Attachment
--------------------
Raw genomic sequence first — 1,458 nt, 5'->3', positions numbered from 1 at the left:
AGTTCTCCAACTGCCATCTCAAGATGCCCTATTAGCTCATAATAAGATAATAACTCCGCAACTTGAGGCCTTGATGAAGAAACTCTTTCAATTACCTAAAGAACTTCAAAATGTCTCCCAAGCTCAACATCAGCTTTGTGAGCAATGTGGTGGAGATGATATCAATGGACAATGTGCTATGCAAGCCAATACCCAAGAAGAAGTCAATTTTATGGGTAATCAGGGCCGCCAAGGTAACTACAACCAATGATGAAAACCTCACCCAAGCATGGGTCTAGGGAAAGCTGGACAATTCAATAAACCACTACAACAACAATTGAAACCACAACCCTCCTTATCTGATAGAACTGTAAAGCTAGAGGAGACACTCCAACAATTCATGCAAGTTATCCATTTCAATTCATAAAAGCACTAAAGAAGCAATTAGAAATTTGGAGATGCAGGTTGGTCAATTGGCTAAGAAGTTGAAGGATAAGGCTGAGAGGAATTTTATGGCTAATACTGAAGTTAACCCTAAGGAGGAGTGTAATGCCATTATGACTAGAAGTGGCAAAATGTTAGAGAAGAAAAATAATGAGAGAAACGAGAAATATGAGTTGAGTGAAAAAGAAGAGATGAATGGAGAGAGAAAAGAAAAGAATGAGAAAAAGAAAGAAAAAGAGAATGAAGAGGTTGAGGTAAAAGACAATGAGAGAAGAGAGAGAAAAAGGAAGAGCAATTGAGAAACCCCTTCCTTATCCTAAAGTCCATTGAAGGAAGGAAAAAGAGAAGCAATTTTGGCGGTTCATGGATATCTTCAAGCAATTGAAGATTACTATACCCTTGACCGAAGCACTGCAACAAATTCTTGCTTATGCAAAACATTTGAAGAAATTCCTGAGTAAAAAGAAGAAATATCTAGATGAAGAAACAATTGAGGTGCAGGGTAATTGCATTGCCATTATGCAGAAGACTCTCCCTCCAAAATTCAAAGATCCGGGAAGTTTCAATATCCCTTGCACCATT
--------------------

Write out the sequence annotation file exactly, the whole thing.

Raw genomic sequence first — 1,458 nt, 5'->3', positions numbered from 1 at the left:
AGTTCTCCAACTGCCATCTCAAGATGCCCTATTAGCTCATAATAAGATAATAACTCCGCAACTTGAGGCCTTGATGAAGAAACTCTTTCAATTACCTAAAGAACTTCAAAATGTCTCCCAAGCTCAACATCAGCTTTGTGAGCAATGTGGTGGAGATGATATCAATGGACAATGTGCTATGCAAGCCAATACCCAAGAAGAAGTCAATTTTATGGGTAATCAGGGCCGCCAAGGTAACTACAACCAATGATGAAAACCTCACCCAAGCATGGGTCTAGGGAAAGCTGGACAATTCAATAAACCACTACAACAACAATTGAAACCACAACCCTCCTTATCTGATAGAACTGTAAAGCTAGAGGAGACACTCCAACAATTCATGCAAGTTATCCATTTCAATTCATAAAAGCACTAAAGAAGCAATTAGAAATTTGGAGATGCAGGTTGGTCAATTGGCTAAGAAGTTGAAGGATAAGGCTGAGAGGAATTTTATGGCTAATACTGAAGTTAACCCTAAGGAGGAGTGTAATGCCATTATGACTAGAAGTGGCAAAATGTTAGAGAAGAAAAATAATGAGAGAAACGAGAAATATGAGTTGAGTGAAAAAGAAGAGATGAATGGAGAGAGAAAAGAAAAGAATGAGAAAAAGAAAGAAAAAGAGAATGAAGAGGTTGAGGTAAAAGACAATGAGAGAAGAGAGAGAAAAAGGAAGAGCAATTGAGAAACCCCTTCCTTATCCTAAAGTCCATTGAAGGAAGGAAAAAGAGAAGCAATTTTGGCGGTTCATGGATATCTTCAAGCAATTGAAGATTACTATACCCTTGACCGAAGCACTGCAACAAATTCTTGCTTATGCAAAACATTTGAAGAAATTCCTGAGTAAAAAGAAGAAATATCTAGATGAAGAAACAATTGAGGTGCAGGGTAATTGCATTGCCATTATGCAGAAGACTCTCCCTCCAAAATTCAAAGATCCGGGAAGTTTCAATATCCCTTGCACCATT